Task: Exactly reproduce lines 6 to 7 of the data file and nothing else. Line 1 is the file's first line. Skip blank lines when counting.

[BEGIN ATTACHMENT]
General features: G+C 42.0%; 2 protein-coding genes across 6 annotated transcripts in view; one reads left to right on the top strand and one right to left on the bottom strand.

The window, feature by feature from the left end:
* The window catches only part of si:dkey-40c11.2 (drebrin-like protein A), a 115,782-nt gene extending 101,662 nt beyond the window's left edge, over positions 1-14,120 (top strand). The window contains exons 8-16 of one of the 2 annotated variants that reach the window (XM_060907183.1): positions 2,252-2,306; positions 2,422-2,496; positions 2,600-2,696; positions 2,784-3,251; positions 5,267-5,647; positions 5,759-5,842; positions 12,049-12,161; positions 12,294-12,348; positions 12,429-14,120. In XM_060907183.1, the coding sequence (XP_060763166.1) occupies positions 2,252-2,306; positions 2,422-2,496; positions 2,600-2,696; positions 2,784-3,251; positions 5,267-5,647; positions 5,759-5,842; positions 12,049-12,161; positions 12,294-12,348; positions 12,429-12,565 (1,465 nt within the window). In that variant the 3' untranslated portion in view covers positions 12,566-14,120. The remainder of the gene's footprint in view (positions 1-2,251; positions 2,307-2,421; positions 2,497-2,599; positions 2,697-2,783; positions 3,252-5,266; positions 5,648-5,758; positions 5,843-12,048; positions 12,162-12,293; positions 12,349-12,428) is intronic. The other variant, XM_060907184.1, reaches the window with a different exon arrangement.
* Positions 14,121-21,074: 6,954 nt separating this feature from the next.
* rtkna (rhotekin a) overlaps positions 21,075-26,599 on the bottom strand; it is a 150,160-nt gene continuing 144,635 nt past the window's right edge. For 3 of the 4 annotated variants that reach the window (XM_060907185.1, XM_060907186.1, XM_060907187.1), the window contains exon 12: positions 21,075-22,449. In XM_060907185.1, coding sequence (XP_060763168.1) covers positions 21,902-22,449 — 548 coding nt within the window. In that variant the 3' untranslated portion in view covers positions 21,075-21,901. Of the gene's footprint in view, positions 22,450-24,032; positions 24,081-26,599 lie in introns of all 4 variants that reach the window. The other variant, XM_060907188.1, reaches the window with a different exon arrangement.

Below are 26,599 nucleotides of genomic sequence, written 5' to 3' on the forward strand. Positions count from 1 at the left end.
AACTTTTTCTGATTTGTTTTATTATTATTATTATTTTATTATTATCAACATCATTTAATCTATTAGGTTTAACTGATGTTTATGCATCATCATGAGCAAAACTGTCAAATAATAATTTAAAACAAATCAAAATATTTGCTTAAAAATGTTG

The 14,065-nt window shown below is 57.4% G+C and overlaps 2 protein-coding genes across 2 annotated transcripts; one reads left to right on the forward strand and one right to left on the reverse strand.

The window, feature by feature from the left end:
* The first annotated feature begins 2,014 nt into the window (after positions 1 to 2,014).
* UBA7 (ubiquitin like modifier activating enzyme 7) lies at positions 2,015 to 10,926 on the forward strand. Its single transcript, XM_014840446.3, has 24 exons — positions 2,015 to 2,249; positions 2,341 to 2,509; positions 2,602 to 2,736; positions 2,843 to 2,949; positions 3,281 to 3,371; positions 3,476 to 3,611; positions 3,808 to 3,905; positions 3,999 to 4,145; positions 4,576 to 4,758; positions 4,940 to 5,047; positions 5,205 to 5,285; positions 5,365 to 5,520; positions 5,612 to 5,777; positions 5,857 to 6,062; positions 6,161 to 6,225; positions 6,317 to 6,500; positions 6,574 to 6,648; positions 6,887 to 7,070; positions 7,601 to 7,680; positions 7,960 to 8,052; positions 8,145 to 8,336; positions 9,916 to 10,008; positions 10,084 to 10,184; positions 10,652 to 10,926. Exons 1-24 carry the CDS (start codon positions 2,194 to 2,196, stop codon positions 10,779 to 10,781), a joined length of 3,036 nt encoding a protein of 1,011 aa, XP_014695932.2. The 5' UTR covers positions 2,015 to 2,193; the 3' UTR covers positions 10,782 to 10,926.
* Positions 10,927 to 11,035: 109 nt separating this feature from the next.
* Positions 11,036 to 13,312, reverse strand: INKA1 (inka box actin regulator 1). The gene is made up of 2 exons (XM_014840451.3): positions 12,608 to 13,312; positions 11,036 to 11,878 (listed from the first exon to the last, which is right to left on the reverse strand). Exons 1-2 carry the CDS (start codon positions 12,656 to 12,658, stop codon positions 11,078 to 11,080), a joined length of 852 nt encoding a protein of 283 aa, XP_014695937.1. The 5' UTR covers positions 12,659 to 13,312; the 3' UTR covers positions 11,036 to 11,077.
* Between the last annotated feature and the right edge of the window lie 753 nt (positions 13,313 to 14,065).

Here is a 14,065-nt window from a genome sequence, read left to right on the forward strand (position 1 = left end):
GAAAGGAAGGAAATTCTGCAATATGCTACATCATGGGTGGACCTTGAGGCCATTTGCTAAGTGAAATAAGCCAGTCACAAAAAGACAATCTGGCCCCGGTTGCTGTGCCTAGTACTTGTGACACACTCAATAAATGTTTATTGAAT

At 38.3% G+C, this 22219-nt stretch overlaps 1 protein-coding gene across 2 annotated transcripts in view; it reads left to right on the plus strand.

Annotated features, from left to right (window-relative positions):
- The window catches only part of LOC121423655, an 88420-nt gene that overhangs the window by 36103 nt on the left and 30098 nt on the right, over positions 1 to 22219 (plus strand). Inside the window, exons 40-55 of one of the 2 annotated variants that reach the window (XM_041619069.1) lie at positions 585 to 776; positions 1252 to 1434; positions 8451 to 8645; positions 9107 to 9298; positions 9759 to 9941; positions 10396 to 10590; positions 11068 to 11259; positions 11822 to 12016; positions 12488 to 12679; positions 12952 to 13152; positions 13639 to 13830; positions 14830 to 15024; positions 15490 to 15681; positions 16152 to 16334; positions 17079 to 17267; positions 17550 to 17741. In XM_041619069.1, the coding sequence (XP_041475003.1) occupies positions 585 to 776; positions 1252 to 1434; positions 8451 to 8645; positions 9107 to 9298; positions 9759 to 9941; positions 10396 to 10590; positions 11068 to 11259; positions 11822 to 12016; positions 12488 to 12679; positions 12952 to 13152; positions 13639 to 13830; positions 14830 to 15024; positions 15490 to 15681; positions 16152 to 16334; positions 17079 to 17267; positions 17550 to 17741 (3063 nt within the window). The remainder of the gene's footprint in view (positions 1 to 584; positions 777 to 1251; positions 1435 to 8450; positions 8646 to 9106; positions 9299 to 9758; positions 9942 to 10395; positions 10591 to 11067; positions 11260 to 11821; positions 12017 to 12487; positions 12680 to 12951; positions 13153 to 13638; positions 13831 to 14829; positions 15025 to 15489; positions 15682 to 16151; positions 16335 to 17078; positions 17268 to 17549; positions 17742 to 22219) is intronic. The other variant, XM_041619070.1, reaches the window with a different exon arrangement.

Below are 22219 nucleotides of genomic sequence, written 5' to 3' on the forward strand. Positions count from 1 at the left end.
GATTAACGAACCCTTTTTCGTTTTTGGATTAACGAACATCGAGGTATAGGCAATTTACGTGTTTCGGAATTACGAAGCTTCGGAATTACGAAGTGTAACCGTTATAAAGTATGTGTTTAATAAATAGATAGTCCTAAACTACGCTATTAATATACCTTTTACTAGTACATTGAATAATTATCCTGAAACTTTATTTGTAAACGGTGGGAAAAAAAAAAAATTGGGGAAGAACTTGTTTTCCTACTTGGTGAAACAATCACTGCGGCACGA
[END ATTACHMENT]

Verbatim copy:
Below are 26,599 nucleotides of genomic sequence, written 5' to 3' on the forward strand. Positions count from 1 at the left end.
AACTTTTTCTGATTTGTTTTATTATTATTATTATTTTATTATTATCAACATCATTTAATCTATTAGGTTTAACTGATGTTTATGCATCATCATGAGCAAAACTGTCAAATAATAATTTAAAACAAATCAAAATATTTGCTTAAAAATGTTG